My will to blog seems, slowly, to be dying. Oh well.
One: Wednesday is the two-year anniversary of my apartment building burning up. I had a scare last week: I woke up in the middle of the night to a smoke alarm going off, and my room filled with what appeared to be smoke. I opened the door from my bedroom out into my apartment and I couldn’t see a thing—The whole room was filled with white. I was confused, didn’t know what to do, wondered if the whole building was going up, and if I should try to go down the stairs or out the fire escape, what to grab, what to take … then my mind starting piecing stuff together—the wet, the loud hissing noise; it wasn’t a fire. The cap on the radiator in my living room had blown off, and the radiator was gushing steam into my apartment. So I ran downstairs and got my super and he shut off the boiler and we opened the windows and let the steam escape and eventually the pressure died and the gushing stopped and the next day he fixed it and none of my stuff was ruined. A bit of a scare, though. 1am smoke alarm wake-up calls aren’t fun.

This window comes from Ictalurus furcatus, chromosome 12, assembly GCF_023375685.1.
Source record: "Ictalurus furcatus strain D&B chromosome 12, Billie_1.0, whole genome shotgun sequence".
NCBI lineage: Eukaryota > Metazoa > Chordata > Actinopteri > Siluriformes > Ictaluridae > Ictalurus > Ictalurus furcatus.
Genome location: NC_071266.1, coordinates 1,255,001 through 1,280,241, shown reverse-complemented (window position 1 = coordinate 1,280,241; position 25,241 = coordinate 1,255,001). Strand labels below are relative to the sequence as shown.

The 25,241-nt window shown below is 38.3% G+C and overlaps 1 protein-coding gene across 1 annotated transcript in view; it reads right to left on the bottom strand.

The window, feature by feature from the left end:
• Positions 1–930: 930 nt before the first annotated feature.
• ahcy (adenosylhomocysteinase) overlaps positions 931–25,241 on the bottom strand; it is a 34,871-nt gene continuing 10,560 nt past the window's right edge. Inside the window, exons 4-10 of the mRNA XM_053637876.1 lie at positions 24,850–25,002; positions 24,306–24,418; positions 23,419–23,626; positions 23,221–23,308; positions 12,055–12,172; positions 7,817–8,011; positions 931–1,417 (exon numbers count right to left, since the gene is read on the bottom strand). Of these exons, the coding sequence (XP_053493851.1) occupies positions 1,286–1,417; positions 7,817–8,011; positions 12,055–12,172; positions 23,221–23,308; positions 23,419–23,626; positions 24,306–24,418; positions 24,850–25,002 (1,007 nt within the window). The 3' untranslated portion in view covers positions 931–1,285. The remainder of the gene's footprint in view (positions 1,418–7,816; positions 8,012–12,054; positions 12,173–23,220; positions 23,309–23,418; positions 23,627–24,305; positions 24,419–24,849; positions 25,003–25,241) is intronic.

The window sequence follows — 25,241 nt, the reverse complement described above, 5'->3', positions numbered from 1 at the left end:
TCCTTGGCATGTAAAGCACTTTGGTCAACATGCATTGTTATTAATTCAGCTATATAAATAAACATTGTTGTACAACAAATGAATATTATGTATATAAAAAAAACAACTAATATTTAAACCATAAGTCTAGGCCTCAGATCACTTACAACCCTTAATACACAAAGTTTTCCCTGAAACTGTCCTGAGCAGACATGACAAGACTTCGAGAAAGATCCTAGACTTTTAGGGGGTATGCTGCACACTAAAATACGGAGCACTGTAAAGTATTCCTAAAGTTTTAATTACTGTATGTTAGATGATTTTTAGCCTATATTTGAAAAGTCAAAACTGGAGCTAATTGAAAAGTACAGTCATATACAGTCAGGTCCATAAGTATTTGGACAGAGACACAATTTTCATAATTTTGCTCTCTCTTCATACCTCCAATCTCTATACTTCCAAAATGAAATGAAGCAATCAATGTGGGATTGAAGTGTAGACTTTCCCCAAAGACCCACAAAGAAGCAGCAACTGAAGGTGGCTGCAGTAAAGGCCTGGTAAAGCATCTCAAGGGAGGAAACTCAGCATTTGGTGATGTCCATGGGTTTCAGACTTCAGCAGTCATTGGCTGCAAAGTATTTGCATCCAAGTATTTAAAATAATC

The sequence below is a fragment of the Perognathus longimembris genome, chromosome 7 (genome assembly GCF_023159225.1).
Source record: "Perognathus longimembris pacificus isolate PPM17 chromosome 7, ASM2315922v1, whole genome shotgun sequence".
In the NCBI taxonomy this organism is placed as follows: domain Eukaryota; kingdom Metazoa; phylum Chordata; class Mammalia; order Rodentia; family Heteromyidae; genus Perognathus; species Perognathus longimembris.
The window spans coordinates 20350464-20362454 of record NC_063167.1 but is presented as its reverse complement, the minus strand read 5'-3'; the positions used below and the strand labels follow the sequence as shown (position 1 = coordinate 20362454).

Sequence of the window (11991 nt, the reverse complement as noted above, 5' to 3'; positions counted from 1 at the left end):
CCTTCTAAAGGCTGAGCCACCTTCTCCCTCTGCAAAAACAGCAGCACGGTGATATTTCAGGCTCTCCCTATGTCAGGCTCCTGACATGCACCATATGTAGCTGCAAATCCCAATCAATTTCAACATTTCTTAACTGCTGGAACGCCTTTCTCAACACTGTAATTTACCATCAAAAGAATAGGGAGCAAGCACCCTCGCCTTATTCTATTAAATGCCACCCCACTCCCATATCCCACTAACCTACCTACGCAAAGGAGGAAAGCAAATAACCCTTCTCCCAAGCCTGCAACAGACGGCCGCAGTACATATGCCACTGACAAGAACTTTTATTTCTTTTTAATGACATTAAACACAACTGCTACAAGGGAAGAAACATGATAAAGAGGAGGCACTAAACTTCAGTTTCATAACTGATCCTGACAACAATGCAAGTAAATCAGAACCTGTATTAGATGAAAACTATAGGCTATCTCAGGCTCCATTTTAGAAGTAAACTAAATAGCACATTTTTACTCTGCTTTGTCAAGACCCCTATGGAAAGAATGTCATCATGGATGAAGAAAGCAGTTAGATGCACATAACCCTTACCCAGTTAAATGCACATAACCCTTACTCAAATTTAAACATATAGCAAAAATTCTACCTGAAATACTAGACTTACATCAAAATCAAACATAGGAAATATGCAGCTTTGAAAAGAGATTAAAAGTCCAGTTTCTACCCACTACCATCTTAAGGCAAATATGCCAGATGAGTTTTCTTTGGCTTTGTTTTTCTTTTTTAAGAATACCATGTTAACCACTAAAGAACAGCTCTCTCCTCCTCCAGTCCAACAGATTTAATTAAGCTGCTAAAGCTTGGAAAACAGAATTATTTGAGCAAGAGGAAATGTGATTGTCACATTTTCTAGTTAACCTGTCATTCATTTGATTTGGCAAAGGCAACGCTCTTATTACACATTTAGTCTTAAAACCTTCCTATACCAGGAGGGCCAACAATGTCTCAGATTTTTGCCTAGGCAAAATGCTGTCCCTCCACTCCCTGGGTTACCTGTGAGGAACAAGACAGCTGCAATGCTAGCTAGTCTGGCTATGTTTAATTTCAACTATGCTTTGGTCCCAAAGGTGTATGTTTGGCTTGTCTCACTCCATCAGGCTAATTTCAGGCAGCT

Two: Not sure if others of you have discovered this, but Gmail’s search function can really ambush you. The problem? Nothing goes away, ever. So today, when I searched for the seemingly innocuous word “GPA,” trying to discover if I’d written what my college GPA was anywhere in an email, Gmail dredged up an exchange between myself and an old girlfriend of mine, one who I’m not entirely over. Which of course led to me reading that email, and then more, and dots of water in my eyes. “Jesus Christ,” I said, kind of having to laugh at it.
Three: Last week a friend of mine who’s recently been experiencing some romantic relationship-based psychic pain related to me what his friend once told him about the pain of break-ups and lost loves. “The pain doesn’t ever get any smaller,” my friend’s friend said. “You just get further away from it.”
I like that, and I think it’s very true. Only problem is when Gmail, in a flash on an unfairly cold March afternoon, finds some old bit of ocean-lost pain and holds up a funhouse passenger-side mirror to it: “Objects in the mirror appear closer than they actually are.” And this will just go on, for the rest of your life—Think about it: If you stick with Gmail, theoretically you could be searching for some word 20 years down the road and instantly be tossed back into that old upheaval.